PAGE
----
In the News

Recent Coverage of HMS in the News
May 27, 2015

Moderate drinkers who like to indulge in a glass of wine or beer with dinner have long taken comfort in the fact that most doctors believe this habit could do no harm or could even be good for your health. But a new study published Tuesday questions whether the dangers of alcohol consumption may have been misunderstood in the elderly. Alexandra Goncalves, research fellow in medicine at Brigham and Women's Hospital, led the study.

May 27, 2015

Genetic tests for breast cancer risk often look for DNA flaws that haven’t been reliably linked to the disease, a new report found, casting doubt on diagnostics that examine dozens of genes to calculate a patient’s susceptibility. Heidi Rehm, associate professor of pathology at Brigham and Women's Hospital, is mentioned.

May 26, 2015

No one knows what actually causes Alzheimer's, but the suspects are its two hallmarks — the gunky amyloid in those brain plaques or tangles of a protein named tau that clog dying brain cells. New imaging can spot those tangles in living brains, providing a chance to finally better understand what triggers dementia. Now researchers are adding tau brain scans to an ambitious study that's testing if an experimental drug might help healthy but at-risk people stave off Alzheimer's. Reisa Sperling, professor of neurology at Brigham and Women's Hospital, is the lead researcher.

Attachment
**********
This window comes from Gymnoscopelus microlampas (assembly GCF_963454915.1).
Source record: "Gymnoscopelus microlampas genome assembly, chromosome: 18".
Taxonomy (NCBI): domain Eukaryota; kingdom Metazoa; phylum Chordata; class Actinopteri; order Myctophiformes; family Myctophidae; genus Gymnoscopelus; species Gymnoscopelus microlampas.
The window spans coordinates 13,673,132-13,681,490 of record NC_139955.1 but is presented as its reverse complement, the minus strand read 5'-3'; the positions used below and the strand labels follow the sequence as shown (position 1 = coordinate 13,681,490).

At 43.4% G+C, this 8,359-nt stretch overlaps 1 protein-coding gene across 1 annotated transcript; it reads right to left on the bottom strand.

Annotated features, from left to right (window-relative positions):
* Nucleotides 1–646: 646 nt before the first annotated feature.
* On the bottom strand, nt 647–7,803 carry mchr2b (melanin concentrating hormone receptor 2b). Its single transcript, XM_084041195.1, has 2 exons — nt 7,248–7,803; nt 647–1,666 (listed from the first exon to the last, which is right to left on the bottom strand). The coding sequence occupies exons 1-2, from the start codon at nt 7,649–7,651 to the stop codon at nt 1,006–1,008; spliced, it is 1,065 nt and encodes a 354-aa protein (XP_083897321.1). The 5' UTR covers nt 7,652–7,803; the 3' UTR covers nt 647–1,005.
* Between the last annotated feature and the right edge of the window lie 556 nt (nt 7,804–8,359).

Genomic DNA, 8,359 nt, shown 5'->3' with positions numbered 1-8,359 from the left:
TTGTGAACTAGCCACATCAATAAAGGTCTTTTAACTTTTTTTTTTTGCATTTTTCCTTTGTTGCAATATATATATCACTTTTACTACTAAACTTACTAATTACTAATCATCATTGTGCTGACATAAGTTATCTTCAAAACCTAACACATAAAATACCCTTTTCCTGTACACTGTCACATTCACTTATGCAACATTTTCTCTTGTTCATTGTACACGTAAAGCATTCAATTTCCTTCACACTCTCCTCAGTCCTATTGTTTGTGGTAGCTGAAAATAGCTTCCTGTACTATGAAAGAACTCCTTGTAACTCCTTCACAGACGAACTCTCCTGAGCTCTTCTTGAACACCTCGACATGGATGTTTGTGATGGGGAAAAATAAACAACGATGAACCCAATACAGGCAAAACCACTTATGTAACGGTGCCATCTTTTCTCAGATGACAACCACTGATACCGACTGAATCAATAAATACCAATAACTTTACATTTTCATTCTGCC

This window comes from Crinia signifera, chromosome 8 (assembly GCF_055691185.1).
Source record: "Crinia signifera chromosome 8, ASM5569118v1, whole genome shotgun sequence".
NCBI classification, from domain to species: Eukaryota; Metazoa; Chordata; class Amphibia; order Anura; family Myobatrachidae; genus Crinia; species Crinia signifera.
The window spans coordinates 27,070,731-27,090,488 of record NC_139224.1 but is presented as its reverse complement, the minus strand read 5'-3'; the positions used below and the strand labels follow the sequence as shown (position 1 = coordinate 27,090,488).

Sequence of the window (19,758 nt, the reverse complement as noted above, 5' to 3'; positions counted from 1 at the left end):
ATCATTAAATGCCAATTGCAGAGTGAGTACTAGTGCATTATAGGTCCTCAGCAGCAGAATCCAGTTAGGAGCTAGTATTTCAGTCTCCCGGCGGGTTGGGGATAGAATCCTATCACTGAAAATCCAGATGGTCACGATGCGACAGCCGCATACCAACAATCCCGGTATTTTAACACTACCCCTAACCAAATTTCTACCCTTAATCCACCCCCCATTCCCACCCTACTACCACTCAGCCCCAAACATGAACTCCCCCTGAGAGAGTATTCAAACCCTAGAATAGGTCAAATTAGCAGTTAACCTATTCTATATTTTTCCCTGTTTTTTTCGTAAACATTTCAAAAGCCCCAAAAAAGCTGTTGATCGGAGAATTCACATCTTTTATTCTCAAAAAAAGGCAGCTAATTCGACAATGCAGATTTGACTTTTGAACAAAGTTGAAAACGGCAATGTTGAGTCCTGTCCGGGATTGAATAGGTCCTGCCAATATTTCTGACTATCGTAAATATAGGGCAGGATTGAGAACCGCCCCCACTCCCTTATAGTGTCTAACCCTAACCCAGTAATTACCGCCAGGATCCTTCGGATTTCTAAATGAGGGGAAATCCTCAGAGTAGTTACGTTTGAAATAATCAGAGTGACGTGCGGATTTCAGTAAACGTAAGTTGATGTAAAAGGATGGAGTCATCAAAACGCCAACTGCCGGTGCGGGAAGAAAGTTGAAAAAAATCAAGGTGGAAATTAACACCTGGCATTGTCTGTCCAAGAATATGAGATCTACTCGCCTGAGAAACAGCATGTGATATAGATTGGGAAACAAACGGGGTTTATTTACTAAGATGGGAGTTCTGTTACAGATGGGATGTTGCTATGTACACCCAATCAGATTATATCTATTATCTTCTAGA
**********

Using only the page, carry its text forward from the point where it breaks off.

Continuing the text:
May 26, 2015

Alcohol, at least in moderation, can help the heart, but too much can be toxic. The latest study tells you where to draw the line. Scott Solomon, professor of medicine at Brigham and Women’s Hospital, led the study.

May 26, 2015

Sara Lazar, assistant professor of psychology at Massachusetts General Hospital, participated in an interview about the benefits of meditation and mindfulness.

May 26, 2015

If you're going gluten-free, vegan or dairy-free simply to drop a few pounds, rather than for a health condition like celiac disease, it's wise to talk with your doctor first. Robert Shmerling, associate professor of medicine at Beth Israel Deaconess Medical Center, is quoted. 

May 25, 2015

Hospitals are trying new early-warning systems to monitor patients for subtle but dangerous signs of a worsening condition. David Westfall Bates, professor of medicine at Brigham and Women’s Hospital, is quoted.

May 25, 2015

More than 100 bombing survivors suffered an ear injury or hearing loss. Many are taking part in a 3-year study at the Massachusetts Eye and Ear. Alicia Quesnel, instructor in otology and laryngology at Massachusetts Eye and Ear, is the study's lead researcher.

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